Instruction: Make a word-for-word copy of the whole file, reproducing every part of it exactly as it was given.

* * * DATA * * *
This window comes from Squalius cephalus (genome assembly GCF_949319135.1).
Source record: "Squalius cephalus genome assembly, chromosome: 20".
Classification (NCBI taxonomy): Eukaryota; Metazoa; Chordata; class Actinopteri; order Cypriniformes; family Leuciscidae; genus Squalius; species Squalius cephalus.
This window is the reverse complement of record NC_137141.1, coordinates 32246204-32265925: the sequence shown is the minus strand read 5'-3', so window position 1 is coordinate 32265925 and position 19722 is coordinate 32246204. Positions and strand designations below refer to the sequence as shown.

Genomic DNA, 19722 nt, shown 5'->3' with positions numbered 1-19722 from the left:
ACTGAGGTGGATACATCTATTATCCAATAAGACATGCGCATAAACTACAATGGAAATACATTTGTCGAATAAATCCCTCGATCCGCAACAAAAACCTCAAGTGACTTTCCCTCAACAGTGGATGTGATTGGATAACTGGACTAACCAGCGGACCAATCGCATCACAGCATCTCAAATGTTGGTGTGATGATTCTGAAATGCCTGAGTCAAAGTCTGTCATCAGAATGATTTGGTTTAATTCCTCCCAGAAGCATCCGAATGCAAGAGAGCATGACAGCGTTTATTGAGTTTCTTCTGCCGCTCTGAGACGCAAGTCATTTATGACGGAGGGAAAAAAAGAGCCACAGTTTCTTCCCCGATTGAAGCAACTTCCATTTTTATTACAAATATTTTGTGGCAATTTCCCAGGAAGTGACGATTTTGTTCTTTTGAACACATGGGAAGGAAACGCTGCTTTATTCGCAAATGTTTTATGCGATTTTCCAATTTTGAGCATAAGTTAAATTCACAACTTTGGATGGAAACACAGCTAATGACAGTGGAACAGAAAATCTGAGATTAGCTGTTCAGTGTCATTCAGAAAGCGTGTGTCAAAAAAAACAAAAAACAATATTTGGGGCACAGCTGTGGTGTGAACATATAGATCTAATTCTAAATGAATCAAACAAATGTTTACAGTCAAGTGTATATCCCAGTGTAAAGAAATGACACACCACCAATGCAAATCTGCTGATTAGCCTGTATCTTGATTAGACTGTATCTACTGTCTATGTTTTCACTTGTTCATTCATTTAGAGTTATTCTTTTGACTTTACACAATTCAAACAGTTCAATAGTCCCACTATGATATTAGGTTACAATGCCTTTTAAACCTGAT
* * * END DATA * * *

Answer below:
This window comes from Squalius cephalus (genome assembly GCF_949319135.1).
Source record: "Squalius cephalus genome assembly, chromosome: 20".
Classification (NCBI taxonomy): Eukaryota; Metazoa; Chordata; class Actinopteri; order Cypriniformes; family Leuciscidae; genus Squalius; species Squalius cephalus.
This window is the reverse complement of record NC_137141.1, coordinates 32246204-32265925: the sequence shown is the minus strand read 5'-3', so window position 1 is coordinate 32265925 and position 19722 is coordinate 32246204. Positions and strand designations below refer to the sequence as shown.

Genomic DNA, 19722 nt, shown 5'->3' with positions numbered 1-19722 from the left:
ACTGAGGTGGATACATCTATTATCCAATAAGACATGCGCATAAACTACAATGGAAATACATTTGTCGAATAAATCCCTCGATCCGCAACAAAAACCTCAAGTGACTTTCCCTCAACAGTGGATGTGATTGGATAACTGGACTAACCAGCGGACCAATCGCATCACAGCATCTCAAATGTTGGTGTGATGATTCTGAAATGCCTGAGTCAAAGTCTGTCATCAGAATGATTTGGTTTAATTCCTCCCAGAAGCATCCGAATGCAAGAGAGCATGACAGCGTTTATTGAGTTTCTTCTGCCGCTCTGAGACGCAAGTCATTTATGACGGAGGGAAAAAAAGAGCCACAGTTTCTTCCCCGATTGAAGCAACTTCCATTTTTATTACAAATATTTTGTGGCAATTTCCCAGGAAGTGACGATTTTGTTCTTTTGAACACATGGGAAGGAAACGCTGCTTTATTCGCAAATGTTTTATGCGATTTTCCAATTTTGAGCATAAGTTAAATTCACAACTTTGGATGGAAACACAGCTAATGACAGTGGAACAGAAAATCTGAGATTAGCTGTTCAGTGTCATTCAGAAAGCGTGTGTCAAAAAAAACAAAAAACAATATTTGGGGCACAGCTGTGGTGTGAACATATAGATCTAATTCTAAATGAATCAAACAAATGTTTACAGTCAAGTGTATATCCCAGTGTAAAGAAATGACACACCACCAATGCAAATCTGCTGATTAGCCTGTATCTTGATTAGACTGTATCTACTGTCTATGTTTTCACTTGTTCATTCATTTAGAGTTATTCTTTTGACTTTACACAATTCAAACAGTTCAATAGTCCCACTATGATATTAGGTTACAATGCCTTTTAAACCTGAT